HOLLY SPRINGS - A private sanctuary washed away when the dam on Bass Lake broke in 1996.
As rain flooded down, Hurricane Fran's winds buffeted the trees clinging to the earthen ridge, then ripped them from the ground, weakening the once-solid barrier of soil and rock. Water gushed through the break, sweeping away the schools of fish that Harry Cornell had tended for decades.
"Boom! Out it went into Sunset Lake, and it was a big mudhole the next day," recalled Sabrina Thompson, a Holly Springs park manager. The long-lived man-made lake - once a mill pond, then a conservationist's playground - became a 110-acre creek bed, the late Cornell's beloved bass flapping across its ruined expanse.
The old man would have hated to see it, but he had died years before his paradise collapsed. The old boat shed rusted at the edge of nothing as field grass sprouted from the mud. No more private fishing club, no more jaunts on the water.
Now the last trace of Cornell's presence on the land, his cinderblock ranch house, is scheduled for demolition. Yet just beyond the doomed home's porch is a sight few once expected: acres of water, blue and green, full of fish.
A decade after the land lay low and muddy, a public park has sprung up at the shores of the restored lake, fulfilling the conservationist's dream.Private clubHarry Cornell landed at the local watering hole in 1952, just after moving from Pennsylvania to join the state Wildlife Resources Commission's fisheries division. The former World War II quartermaster quickly turned the communal waters into a more private, regulated refuge.
Cornell charged locals about $100 a year to fish the lake, said his stepdaughter Melissa Juhan. He made early-morning patrols, often dressed in a neat brown suit, always accompanied by a dog, always on the lookout for unwanted anglers.
"It was like we didn't even know what it looked like - you couldn't go up in there because it was a private lake," said Darrell Horton, who lived next door. "There was a sign up, told you the name of the fishing club. You had to go see that guy up on the hill - he had a little fish on his mailbox, and that's all I could tell you."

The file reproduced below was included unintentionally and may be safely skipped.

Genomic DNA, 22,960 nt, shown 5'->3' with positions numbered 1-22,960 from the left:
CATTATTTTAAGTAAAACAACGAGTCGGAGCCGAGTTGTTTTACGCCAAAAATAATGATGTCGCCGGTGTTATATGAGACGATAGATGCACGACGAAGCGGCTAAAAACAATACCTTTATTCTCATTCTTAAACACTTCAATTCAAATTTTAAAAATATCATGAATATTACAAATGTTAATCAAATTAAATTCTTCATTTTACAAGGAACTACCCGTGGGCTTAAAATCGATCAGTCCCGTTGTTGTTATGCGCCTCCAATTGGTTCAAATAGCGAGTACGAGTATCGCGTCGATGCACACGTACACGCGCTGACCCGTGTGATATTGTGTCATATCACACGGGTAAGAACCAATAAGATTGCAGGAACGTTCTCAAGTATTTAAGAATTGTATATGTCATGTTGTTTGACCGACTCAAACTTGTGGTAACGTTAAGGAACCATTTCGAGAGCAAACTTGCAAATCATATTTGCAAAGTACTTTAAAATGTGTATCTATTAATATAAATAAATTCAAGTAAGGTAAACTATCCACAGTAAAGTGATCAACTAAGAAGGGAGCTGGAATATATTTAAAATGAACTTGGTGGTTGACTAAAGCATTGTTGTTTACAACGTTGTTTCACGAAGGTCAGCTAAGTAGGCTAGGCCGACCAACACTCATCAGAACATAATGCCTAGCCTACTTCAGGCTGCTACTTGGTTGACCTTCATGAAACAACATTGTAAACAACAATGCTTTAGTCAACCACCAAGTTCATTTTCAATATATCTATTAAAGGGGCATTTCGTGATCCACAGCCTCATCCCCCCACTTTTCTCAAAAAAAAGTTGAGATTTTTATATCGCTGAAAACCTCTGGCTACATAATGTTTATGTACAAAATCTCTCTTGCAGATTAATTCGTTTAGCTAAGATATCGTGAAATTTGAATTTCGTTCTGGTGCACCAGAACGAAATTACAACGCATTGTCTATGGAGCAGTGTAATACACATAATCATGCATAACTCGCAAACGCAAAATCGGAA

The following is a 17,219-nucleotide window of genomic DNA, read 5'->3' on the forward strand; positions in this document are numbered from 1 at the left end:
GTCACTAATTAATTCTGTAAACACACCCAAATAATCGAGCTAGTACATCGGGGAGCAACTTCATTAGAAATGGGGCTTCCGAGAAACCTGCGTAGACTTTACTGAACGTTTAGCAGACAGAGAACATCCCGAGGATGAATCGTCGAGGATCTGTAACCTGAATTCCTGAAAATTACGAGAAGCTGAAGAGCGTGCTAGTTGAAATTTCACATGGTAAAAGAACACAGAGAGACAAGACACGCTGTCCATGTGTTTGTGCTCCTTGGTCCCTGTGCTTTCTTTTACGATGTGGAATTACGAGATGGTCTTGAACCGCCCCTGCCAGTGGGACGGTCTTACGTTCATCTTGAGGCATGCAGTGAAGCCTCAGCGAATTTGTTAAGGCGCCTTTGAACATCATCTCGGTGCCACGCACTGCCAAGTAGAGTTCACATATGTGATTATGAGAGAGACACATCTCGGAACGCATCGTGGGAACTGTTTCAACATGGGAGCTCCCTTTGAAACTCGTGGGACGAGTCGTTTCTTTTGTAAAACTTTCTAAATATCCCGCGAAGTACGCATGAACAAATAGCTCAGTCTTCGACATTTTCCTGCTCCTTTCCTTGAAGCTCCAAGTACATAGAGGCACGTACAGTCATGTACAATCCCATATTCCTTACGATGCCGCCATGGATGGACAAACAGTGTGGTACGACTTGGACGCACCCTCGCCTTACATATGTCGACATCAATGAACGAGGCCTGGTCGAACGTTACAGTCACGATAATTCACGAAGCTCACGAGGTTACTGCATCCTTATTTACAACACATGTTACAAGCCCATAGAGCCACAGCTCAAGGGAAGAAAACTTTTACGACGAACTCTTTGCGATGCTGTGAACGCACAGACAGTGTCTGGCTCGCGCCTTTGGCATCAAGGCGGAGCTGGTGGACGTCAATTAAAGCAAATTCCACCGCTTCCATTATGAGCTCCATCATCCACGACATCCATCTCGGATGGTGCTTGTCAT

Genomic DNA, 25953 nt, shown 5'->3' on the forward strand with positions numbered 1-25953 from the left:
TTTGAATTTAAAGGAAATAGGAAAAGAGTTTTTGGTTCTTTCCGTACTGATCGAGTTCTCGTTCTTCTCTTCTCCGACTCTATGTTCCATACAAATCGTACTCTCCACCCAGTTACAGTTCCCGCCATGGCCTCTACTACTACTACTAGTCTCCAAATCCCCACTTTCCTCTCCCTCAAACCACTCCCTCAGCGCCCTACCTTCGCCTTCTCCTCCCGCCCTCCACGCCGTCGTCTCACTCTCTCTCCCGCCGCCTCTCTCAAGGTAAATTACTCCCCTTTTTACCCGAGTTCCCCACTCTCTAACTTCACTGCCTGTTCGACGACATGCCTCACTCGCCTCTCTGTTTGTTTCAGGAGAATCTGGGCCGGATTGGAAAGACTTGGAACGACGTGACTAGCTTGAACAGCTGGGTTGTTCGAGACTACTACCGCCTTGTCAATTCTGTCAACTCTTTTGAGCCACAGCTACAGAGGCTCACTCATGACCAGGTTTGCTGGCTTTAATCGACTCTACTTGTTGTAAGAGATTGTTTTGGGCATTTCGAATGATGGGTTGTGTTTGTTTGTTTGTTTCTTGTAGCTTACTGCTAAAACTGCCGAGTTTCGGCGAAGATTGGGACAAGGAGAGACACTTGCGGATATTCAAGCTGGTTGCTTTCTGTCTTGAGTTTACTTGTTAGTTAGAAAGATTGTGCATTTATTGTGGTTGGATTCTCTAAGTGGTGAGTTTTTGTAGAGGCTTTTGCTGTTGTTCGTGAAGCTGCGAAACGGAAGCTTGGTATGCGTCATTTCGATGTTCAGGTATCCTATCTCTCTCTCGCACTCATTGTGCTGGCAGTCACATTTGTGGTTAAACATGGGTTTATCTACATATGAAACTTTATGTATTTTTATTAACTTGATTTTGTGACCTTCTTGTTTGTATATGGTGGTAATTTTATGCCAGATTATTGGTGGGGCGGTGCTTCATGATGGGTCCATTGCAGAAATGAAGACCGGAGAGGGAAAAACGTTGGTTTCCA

Black people also were barred from the lake, though Juhan is unsure why, noting her parents never espoused racism. Cornell's goal was not to keep people out but to protect the waters according to his environmentalist ideology, she said.
As chief of inland fisheries in a time when environmentalism was a nascent ideology, Cornell's task was to balance industrial and recreational demands with delicate and misunderstood ecosystems. Bass Lake was a place he could manage precisely to his standards. The fishing fees paid his tax bills, and the regulation allowed him to manage fish populations and the lake's biology.
"It was a lifelong thing with him, to preserve the environment," said Shirley Hayes, who interviewed Cornell in the 1970s for a local newspaper. "And in his personal little part of the world, he did."Protecting lake
When it breached in 1996, the lake's earthen barrier had been waiting a long time to unshoulder its load. Some say the break revealed three layers of supports and structures within the dam, caked on across a century or more.